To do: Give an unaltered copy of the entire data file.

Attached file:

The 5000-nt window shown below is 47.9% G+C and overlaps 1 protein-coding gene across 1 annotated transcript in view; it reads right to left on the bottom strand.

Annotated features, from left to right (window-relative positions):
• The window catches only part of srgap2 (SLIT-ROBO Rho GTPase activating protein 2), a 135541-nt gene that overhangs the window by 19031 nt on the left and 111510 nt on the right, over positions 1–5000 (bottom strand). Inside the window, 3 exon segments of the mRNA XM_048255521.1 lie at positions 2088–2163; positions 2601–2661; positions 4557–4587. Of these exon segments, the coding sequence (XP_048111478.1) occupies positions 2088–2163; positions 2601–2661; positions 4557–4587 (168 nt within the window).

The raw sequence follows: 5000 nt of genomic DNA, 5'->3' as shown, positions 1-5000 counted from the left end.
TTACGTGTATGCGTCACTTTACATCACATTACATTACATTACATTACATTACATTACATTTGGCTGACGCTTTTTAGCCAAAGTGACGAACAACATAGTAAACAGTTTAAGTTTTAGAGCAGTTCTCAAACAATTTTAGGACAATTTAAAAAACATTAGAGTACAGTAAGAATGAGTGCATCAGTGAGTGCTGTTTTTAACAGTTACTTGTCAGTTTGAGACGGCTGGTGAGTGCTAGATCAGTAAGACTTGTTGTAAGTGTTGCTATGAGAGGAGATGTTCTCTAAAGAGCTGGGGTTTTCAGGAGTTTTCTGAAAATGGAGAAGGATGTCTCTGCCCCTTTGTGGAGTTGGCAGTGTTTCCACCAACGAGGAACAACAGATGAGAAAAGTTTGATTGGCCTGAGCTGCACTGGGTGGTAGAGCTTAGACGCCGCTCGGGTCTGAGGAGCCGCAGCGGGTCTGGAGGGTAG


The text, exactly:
The 5000-nt window shown below is 47.9% G+C and overlaps 1 protein-coding gene across 1 annotated transcript in view; it reads right to left on the bottom strand.

Annotated features, from left to right (window-relative positions):
• The window catches only part of srgap2 (SLIT-ROBO Rho GTPase activating protein 2), a 135541-nt gene that overhangs the window by 19031 nt on the left and 111510 nt on the right, over positions 1–5000 (bottom strand). Inside the window, 3 exon segments of the mRNA XM_048255521.1 lie at positions 2088–2163; positions 2601–2661; positions 4557–4587. Of these exon segments, the coding sequence (XP_048111478.1) occupies positions 2088–2163; positions 2601–2661; positions 4557–4587 (168 nt within the window).

The raw sequence follows: 5000 nt of genomic DNA, 5'->3' as shown, positions 1-5000 counted from the left end.
TTACGTGTATGCGTCACTTTACATCACATTACATTACATTACATTACATTACATTACATTTGGCTGACGCTTTTTAGCCAAAGTGACGAACAACATAGTAAACAGTTTAAGTTTTAGAGCAGTTCTCAAACAATTTTAGGACAATTTAAAAAACATTAGAGTACAGTAAGAATGAGTGCATCAGTGAGTGCTGTTTTTAACAGTTACTTGTCAGTTTGAGACGGCTGGTGAGTGCTAGATCAGTAAGACTTGTTGTAAGTGTTGCTATGAGAGGAGATGTTCTCTAAAGAGCTGGGGTTTTCAGGAGTTTTCTGAAAATGGAGAAGGATGTCTCTGCCCCTTTGTGGAGTTGGCAGTGTTTCCACCAACGAGGAACAACAGATGAGAAAAGTTTGATTGGCCTGAGCTGCACTGGGTGGTAGAGCTTAGACGCCGCTCGGGTCTGAGGAGCCGCAGCGGGTCTGGAGGGTAG